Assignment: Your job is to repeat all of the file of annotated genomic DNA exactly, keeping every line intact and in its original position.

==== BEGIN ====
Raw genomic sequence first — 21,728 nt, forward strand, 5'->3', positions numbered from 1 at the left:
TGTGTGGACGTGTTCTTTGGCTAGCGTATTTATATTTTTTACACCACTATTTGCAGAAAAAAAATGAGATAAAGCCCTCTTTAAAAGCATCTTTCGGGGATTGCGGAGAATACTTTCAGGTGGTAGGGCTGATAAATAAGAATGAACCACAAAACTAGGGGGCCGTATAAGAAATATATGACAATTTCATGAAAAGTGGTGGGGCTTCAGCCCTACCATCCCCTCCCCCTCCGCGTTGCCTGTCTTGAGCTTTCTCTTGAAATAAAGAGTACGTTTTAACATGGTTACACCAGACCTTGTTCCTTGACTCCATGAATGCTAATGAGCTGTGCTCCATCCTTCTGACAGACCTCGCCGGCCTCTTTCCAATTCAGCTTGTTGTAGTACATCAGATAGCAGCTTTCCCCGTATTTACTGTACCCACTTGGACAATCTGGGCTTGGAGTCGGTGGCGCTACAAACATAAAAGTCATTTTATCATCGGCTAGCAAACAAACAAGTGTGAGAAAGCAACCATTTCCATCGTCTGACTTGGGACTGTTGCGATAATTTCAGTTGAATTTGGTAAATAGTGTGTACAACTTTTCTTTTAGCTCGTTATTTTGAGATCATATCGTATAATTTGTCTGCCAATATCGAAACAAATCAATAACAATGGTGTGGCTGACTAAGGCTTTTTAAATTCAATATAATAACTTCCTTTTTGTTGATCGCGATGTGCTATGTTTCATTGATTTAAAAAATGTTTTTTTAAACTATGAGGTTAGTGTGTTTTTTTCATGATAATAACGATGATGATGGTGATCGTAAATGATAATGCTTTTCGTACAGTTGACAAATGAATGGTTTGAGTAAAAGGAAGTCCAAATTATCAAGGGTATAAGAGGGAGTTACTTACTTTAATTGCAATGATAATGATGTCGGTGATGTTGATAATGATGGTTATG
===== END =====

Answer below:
Raw genomic sequence first — 21,728 nt, forward strand, 5'->3', positions numbered from 1 at the left:
TGTGTGGACGTGTTCTTTGGCTAGCGTATTTATATTTTTTACACCACTATTTGCAGAAAAAAAATGAGATAAAGCCCTCTTTAAAAGCATCTTTCGGGGATTGCGGAGAATACTTTCAGGTGGTAGGGCTGATAAATAAGAATGAACCACAAAACTAGGGGGCCGTATAAGAAATATATGACAATTTCATGAAAAGTGGTGGGGCTTCAGCCCTACCATCCCCTCCCCCTCCGCGTTGCCTGTCTTGAGCTTTCTCTTGAAATAAAGAGTACGTTTTAACATGGTTACACCAGACCTTGTTCCTTGACTCCATGAATGCTAATGAGCTGTGCTCCATCCTTCTGACAGACCTCGCCGGCCTCTTTCCAATTCAGCTTGTTGTAGTACATCAGATAGCAGCTTTCCCCGTATTTACTGTACCCACTTGGACAATCTGGGCTTGGAGTCGGTGGCGCTACAAACATAAAAGTCATTTTATCATCGGCTAGCAAACAAACAAGTGTGAGAAAGCAACCATTTCCATCGTCTGACTTGGGACTGTTGCGATAATTTCAGTTGAATTTGGTAAATAGTGTGTACAACTTTTCTTTTAGCTCGTTATTTTGAGATCATATCGTATAATTTGTCTGCCAATATCGAAACAAATCAATAACAATGGTGTGGCTGACTAAGGCTTTTTAAATTCAATATAATAACTTCCTTTTTGTTGATCGCGATGTGCTATGTTTCATTGATTTAAAAAATGTTTTTTTAAACTATGAGGTTAGTGTGTTTTTTTCATGATAATAACGATGATGATGGTGATCGTAAATGATAATGCTTTTCGTACAGTTGACAAATGAATGGTTTGAGTAAAAGGAAGTCCAAATTATCAAGGGTATAAGAGGGAGTTACTTACTTTAATTGCAATGATAATGATGTCGGTGATGTTGATAATGATGGTTATG